The Seattle Times also reprinted an article from the Wall Street Journal, "World demand for oil drops a bit," by Bhushan Bahree. I can't seem to get a link to it online to give you, but a key quote is "For the first time in years, the developed world is burning less of it (oil)." Nice. Now, global demand still grew, largely because of growth in China and the Middle East. But it's a good indicator. The article cites the following statistics: 2006 global oil demand increase .9 percent. 2005 global oil demand increase 1.5 percent. 2004 global oil demand 3.9 percent.

We used to boycott McDonalds over slash and burn forest destruction. Maybe it's time to boycott them for other ways of not being green enough. They don't seem to be learning their lessons very well.

I've also noticed a lot more advertising and more frequent articles about green building. In new housing, being green seems to be as attractive as almost everything except location. That's another good sign.

Thursday, January 18, 2007

The cost of figuring it all out

Our city (Kirkland, WA) signed onto the Mayor's initiative to meet the Kyoto protocol - sort of a "local cities do things in spite of the feds" movement. We did this quite a while ago: Kirkland is basically a very green, conservation-oriented city. There was quite a discussion about it yesterday in Exec staff, bringing everybody up to date on what is being done for global warming, or in some cases, just better living. First, I'm quite proud to be part of a city that's doing as much as we are. There's even a groundswell of staff who aren't directly involved in these efforts wanting to participate.

One interesting part is the cost associated with it. Some things will pay for themselves, at least over time (think hybrid cars we've added to our fleet). Some efforts may have an immediate payoff (less energy use means lower bills). But there's a cost to measuring our carbon footprint so we can tell if we're reducing it enough. It's taking a lot of staff time and effort. Kyoto was so long ago, we actually can't accurately measure our 1990 carbon footprint. Public outreach and education will take staff time and money. We need to figure out how to fund or find a full-time coordinator. And people are really tough to add to cities in this post-Tim Eyeman age when our stable sources of income like property tax increase at less than inflation every year.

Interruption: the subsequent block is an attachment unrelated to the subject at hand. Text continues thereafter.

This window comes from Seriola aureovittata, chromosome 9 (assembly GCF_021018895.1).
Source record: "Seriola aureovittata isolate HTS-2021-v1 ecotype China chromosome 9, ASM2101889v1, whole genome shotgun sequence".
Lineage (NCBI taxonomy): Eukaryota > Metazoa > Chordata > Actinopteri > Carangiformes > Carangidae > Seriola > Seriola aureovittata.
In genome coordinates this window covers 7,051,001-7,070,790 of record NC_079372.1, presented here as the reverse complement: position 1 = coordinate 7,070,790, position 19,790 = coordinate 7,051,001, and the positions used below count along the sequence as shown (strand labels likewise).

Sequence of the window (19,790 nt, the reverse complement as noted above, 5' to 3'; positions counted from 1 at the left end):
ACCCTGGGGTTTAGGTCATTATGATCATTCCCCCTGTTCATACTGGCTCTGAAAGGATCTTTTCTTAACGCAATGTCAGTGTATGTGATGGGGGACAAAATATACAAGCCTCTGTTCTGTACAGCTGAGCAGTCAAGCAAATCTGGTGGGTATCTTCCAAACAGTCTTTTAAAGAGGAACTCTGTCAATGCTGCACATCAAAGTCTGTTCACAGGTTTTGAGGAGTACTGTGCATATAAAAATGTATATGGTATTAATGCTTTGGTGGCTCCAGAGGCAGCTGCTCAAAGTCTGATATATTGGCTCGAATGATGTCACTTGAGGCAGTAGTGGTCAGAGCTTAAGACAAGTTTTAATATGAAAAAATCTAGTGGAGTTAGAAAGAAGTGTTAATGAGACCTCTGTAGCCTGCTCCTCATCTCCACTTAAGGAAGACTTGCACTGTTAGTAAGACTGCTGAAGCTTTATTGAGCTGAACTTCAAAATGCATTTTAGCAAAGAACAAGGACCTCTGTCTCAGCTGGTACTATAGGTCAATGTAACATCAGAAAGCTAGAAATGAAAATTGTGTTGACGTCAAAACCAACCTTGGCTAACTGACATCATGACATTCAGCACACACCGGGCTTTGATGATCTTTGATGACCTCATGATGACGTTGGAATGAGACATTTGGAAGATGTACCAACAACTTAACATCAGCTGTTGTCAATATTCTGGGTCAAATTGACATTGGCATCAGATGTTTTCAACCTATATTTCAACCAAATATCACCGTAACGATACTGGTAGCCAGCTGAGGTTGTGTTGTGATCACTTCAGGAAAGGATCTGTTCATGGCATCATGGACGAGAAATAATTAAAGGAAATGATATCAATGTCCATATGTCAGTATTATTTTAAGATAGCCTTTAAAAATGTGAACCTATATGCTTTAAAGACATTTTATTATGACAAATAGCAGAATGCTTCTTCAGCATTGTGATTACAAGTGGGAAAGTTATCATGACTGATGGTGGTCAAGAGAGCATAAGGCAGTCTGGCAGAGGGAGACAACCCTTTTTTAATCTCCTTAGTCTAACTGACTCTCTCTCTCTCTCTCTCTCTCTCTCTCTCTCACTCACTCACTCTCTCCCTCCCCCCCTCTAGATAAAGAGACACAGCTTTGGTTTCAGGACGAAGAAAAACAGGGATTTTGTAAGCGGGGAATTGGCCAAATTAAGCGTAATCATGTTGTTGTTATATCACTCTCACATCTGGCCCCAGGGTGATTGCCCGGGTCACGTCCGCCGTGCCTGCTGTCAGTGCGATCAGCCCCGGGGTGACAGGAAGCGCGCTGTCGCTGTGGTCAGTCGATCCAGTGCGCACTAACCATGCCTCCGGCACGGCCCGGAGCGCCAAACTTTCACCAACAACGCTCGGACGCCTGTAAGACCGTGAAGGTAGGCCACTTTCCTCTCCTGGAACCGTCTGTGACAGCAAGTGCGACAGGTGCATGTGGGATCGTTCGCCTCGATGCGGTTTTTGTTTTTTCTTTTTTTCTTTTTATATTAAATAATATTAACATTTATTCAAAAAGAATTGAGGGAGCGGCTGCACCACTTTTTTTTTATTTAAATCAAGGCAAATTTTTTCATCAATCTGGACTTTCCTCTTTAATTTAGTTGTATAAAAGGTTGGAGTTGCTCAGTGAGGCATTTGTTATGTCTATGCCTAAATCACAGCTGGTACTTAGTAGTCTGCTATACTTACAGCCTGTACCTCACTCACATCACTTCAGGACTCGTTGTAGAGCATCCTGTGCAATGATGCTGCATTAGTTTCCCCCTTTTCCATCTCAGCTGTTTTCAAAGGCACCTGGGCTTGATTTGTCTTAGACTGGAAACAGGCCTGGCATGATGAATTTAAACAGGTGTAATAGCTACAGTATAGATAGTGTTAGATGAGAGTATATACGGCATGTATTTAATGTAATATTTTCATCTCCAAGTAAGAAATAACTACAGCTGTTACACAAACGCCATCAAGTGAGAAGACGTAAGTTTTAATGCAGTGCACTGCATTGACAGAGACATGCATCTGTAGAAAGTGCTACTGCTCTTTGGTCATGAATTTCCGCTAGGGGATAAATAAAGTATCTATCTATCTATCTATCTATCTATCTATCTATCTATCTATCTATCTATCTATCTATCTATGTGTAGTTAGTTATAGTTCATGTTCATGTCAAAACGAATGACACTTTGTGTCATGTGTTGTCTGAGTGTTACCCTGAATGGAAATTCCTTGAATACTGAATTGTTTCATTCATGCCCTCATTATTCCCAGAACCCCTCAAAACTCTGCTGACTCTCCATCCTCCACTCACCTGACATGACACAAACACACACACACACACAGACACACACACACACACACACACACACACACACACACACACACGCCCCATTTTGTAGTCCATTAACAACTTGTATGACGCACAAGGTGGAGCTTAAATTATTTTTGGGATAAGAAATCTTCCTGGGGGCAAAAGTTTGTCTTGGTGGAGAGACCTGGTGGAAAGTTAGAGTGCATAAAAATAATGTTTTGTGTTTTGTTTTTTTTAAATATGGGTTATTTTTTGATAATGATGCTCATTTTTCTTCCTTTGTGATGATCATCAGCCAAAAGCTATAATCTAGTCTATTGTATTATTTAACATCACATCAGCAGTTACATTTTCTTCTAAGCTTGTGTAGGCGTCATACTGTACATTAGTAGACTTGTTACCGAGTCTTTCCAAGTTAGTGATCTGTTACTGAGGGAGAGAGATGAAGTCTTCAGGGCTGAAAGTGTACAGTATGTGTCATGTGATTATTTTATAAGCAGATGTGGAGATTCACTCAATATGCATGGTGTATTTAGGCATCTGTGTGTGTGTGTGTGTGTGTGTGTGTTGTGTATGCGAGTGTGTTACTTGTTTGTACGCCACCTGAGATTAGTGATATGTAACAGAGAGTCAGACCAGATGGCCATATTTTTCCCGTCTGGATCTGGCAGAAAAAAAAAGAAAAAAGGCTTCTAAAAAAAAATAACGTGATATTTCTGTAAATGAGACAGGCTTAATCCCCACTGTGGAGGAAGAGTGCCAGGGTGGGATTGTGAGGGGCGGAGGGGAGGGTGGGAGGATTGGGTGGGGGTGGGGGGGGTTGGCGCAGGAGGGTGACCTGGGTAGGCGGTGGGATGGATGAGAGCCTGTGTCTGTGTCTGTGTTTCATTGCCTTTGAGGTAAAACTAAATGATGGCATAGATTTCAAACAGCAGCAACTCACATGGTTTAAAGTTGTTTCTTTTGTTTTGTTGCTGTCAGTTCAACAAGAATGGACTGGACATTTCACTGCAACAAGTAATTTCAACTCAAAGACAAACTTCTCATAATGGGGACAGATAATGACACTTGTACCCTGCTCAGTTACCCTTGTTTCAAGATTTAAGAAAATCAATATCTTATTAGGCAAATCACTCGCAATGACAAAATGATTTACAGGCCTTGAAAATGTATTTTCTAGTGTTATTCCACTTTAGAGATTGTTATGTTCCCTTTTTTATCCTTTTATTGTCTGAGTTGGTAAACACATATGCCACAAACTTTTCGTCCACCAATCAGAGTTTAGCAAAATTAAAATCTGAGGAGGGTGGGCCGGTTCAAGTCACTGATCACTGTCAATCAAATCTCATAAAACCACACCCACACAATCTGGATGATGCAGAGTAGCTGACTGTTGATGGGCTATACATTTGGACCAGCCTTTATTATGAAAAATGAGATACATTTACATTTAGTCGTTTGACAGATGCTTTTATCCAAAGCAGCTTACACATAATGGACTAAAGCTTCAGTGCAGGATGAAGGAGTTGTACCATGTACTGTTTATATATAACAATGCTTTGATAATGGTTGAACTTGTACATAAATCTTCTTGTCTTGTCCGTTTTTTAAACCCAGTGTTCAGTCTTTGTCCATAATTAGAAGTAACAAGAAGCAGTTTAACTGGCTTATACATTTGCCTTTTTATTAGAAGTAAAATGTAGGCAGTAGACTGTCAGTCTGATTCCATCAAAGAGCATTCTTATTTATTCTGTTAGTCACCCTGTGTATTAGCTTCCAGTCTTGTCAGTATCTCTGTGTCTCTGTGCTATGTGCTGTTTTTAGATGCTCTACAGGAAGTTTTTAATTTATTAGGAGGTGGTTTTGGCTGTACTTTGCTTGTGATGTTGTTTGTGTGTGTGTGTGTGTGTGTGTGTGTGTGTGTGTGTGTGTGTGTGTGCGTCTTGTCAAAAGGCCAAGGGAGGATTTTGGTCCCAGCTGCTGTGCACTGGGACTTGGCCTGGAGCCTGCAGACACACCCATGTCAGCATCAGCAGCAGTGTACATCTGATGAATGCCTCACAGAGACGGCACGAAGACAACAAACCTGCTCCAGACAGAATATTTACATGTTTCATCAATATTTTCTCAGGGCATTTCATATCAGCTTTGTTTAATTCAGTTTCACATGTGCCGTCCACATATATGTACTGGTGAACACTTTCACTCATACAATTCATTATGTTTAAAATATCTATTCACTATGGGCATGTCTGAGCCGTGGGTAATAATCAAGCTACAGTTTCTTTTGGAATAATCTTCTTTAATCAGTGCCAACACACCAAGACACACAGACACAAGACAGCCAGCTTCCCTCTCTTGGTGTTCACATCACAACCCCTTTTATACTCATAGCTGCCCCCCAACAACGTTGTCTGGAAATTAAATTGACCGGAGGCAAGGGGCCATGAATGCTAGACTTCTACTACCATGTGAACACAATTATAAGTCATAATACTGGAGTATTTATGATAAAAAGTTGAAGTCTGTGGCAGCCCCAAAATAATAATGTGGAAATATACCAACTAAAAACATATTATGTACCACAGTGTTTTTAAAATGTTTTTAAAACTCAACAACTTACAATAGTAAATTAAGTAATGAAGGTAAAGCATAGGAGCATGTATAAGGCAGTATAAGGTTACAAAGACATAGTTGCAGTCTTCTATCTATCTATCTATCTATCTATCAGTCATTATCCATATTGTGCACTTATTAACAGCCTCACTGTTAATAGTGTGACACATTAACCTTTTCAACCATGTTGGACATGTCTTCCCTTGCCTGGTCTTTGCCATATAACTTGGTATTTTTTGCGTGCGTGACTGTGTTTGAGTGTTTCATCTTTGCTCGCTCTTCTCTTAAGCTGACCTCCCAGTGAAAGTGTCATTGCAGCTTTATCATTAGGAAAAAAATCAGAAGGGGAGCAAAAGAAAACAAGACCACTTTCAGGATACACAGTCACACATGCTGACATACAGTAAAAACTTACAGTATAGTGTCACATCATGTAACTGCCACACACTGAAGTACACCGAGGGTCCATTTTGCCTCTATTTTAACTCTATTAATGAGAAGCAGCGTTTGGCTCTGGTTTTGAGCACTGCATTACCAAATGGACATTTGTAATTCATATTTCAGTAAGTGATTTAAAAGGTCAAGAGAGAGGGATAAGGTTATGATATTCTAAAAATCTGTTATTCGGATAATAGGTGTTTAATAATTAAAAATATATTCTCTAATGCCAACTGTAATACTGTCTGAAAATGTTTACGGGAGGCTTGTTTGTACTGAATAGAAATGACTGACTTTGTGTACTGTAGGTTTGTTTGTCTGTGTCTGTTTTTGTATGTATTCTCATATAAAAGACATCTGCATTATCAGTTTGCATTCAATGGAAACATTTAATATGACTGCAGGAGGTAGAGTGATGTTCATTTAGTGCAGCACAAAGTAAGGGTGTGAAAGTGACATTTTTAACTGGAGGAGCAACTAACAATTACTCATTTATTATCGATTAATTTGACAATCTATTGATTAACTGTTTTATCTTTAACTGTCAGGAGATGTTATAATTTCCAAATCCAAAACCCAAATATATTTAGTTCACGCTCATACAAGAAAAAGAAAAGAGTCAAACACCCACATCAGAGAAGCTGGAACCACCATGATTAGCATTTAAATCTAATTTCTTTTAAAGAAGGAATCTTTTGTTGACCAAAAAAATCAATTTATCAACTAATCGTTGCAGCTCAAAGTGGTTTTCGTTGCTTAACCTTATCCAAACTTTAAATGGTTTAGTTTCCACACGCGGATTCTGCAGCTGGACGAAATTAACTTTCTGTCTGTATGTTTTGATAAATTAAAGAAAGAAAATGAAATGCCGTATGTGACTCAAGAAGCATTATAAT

It's important to figure out, and since people are excited about helping, there's a lot of energy around figuring it out. But it's not going to be easy to fund in the short term. Of course, ignoring it would be more expensive.

Saturday, January 13, 2007

Report on Global Warming costs in the PI

A news story from the Seattle PI on the a report detailing the costs of Global Warming to Washington State. There was also an article in the Seattle Times and it has shown up on other global warming related sites.

I'm glad to see it getting done. It does address some of the difficult challenges like sea-level rise. I hope that we see more and continued studies of this type. It needs to done, even though I'm sure it's not right. We don't know enough to get these things right, yet. After all, we've had the wettest and snowiest winter in the 13 years I've been here so far, which has completely gone against predictions (which were for a dry and warm winter, typical for El Nino conditions for us). Yet my partner's family in Kansas has seen a balmy winter and has tulips coming up already.

It also seems to me that we've had more interesting weather almost everywhere. The repeated snowstorms in Colorado, our wettest month ever on record (November, 2006), the ice storm that's sweeping the Midwest today. If anyone can point me to any statistics on this, I'd be interested. Are there really more rare weather events and record highs and lows this year than usual, or is it a function of the news that we just know about more?

As I write this, a day that was supposed to see "snow flurries" has had steadily falling snow for four hours. It's quite breathtakingly beautiful, and rare for us. And last summer was long, dry and hot. A set of seasons of extremes.

Friday, January 12, 2007

Inconvenient Truth Inconvenient in Federal Way, WA

The school district in Federal Way has banned showing Al Gore's An Inconvenient Truth unless an opposing viewpoint is shown at the same time.

A few things come to mind:

My initial reaction is, What? Since when are we the science-poor and uneducated Bible-belt? I can't even believe we would do that. One of the quotes in the article is "Condoms don't belong in school, and neither does Al Gore. He's not a schoolteacher," said Frosty Hardison, a parent of seven who doesn't want the film shown at all.
"The information that's being presented is a very cockeyed view of what the truth is," Hardison told the Seattle Post-Intelligencer. "The Bible says that in the end times everything will burn up, but that perspective isn't in the DVD."
Yow! Under that logic, does science belong in school? An Inconvenient Truth quotes real research rather well.

My second reaction was - What? Do our students believe everything they hear? (Another point the AP article makes is that parent's claimed their kids were taking the movie as truth). Didn't anyone bother to teach them critical thinking. Can't kids see the film and decide for themselves?

The third thought was And maybe it is true. Then what? Pretty inconvenient for your kids to believe something you don't. They might turn the lights out from time to time or suggest that you walk somewhere. Where is the danger in acting to reduce greenhouse gasses? What horrid thing happens?